Bullet Train: St. George to Los Angeles in 4 hours?
Have you ever driven from Southern Utah to Southern California.
The trip through the Virgin River Gorge and on through Mesquite into Las Vegas isn't bad most of the time. But that leg from Vegas to Los Angeles or San Diego is brutal.
No, it's worse than that. It flat out sucks.
Fifteen-mile traffic jams, freeway standstills, pollution, heat and a crawling pace make it miserable, especially on weekends and holidays.
But in a story that seemingly has flown mostly under the radar, a group called Brightline West thinks they have an answer to all that.
From the newswire:
"Plans to build a bullet train from Southern California to Las Vegas are chugging right along. On Monday, a bipartisan congressional group from California and Nevada asked the Biden administration to fast-track federal funding going to the private company that will build the rail line. The company, Brightline West, is planning to spend more than ten-billion dollars laying the tracks down. It wants three-point-seven-five-billion dollars in federal funding. All six of Nevada's elected federal lawmakers and four House members from California tell U.S. Transportation Secretary Pete Buttigieg they support the proposal."
Vegas is all in as the train would be a huge boon to tourism, basically giving access to millions of Southern Californians to the playground that is Las Vegas.
The fact that there is another high-speed train already in place in the United States -- the East coast of Florida has a high-speed train between Miami and West Palm Beach -- makes this one more plausible.
Construction is already underway through the Mojave Desert. The train is expected to make stops in Hesperia and Rancho Cucamonga, terminating eventually in the Los Angeles area.
The train would top out at around 200-miles per hour and would cut the time it takes to travel the roughly 270-mile trip in half.
Nevada Senator Jacky Rosen told the Associated Press, “This project is a major priority because it will make southern Nevada more accessible to millions of visitors each year," she said, adding that it “will boost our economy and create more good-paying jobs.”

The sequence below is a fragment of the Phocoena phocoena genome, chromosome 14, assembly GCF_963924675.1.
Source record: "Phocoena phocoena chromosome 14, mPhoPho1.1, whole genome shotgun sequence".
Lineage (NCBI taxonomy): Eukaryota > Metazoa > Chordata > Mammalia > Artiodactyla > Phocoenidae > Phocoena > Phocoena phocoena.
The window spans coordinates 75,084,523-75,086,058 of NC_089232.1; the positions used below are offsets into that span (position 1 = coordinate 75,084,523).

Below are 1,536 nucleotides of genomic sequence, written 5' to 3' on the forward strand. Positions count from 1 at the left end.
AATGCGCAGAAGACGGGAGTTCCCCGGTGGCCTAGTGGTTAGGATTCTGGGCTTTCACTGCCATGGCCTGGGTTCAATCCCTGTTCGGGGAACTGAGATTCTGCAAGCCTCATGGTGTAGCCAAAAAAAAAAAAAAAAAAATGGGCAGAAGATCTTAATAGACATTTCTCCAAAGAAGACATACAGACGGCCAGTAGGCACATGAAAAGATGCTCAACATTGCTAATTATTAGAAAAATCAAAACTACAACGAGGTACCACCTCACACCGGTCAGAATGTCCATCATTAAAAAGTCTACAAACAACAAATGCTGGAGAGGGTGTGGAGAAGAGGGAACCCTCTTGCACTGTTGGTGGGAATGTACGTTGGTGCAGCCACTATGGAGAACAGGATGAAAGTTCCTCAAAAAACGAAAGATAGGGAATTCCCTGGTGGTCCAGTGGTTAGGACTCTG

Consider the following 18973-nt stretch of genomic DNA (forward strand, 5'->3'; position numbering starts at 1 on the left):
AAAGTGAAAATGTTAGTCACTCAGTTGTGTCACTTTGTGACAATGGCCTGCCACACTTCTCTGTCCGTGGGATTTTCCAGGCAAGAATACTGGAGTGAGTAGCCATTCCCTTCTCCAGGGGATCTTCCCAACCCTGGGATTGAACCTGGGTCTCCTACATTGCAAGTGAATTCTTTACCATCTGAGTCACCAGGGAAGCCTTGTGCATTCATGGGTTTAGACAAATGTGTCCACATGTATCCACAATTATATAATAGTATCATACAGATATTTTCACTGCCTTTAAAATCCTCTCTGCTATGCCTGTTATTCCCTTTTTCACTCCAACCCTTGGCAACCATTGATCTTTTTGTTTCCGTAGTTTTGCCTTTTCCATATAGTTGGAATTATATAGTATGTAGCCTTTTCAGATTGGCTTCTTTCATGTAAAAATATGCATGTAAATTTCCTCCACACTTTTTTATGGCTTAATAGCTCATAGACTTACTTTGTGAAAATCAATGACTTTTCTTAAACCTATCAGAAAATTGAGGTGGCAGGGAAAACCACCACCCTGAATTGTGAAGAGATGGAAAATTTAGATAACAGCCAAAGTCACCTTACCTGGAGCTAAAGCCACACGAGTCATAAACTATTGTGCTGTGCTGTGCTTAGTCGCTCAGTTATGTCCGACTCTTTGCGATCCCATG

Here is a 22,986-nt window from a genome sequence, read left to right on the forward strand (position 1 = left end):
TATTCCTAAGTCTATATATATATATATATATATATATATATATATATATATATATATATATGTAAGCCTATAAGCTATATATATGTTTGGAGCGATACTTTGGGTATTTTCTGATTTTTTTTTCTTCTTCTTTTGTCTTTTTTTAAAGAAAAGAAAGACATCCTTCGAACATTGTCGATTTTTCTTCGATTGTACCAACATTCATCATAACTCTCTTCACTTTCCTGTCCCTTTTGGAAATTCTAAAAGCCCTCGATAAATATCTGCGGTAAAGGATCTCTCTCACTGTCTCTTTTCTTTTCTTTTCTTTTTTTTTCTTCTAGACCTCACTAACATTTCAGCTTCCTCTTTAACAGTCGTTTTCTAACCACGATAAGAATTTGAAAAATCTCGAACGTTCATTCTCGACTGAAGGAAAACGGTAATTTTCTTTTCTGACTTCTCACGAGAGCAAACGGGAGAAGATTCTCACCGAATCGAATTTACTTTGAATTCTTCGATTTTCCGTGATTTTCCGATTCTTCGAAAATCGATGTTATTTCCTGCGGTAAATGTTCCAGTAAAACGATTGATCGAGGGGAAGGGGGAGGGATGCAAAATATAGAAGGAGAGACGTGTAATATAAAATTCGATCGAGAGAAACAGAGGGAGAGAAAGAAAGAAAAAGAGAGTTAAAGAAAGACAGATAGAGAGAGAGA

The project has passed several hurdles, including making it through the incredibly difficult Environmental Impact phase. Money now becomes the biggest obstacle.
A draft environmental assessment of the project was made public last October and the Federal Railroad Administration is expected to finalize permits in July. The company said about 70 percent of funding will be private, using a combination of debt and equity.
Amtrak previously had a passenger line through the desert, but that service ended nearly 30 years ago.
Brightline West trains would connect Las Vegas, Victorville, California, and Rancho Cucamonga — a city in San Bernardino County with a passenger station on a suburban Los Angeles light rail line.
So when will it become a reality?
Again, a couple of of hurdles still need to be cleared, but the project is definitely moving forward. Even optimistic estimates say it may be a decade or more before the project is ready, if the funding is secured.
But if/when it happens, sign me up.
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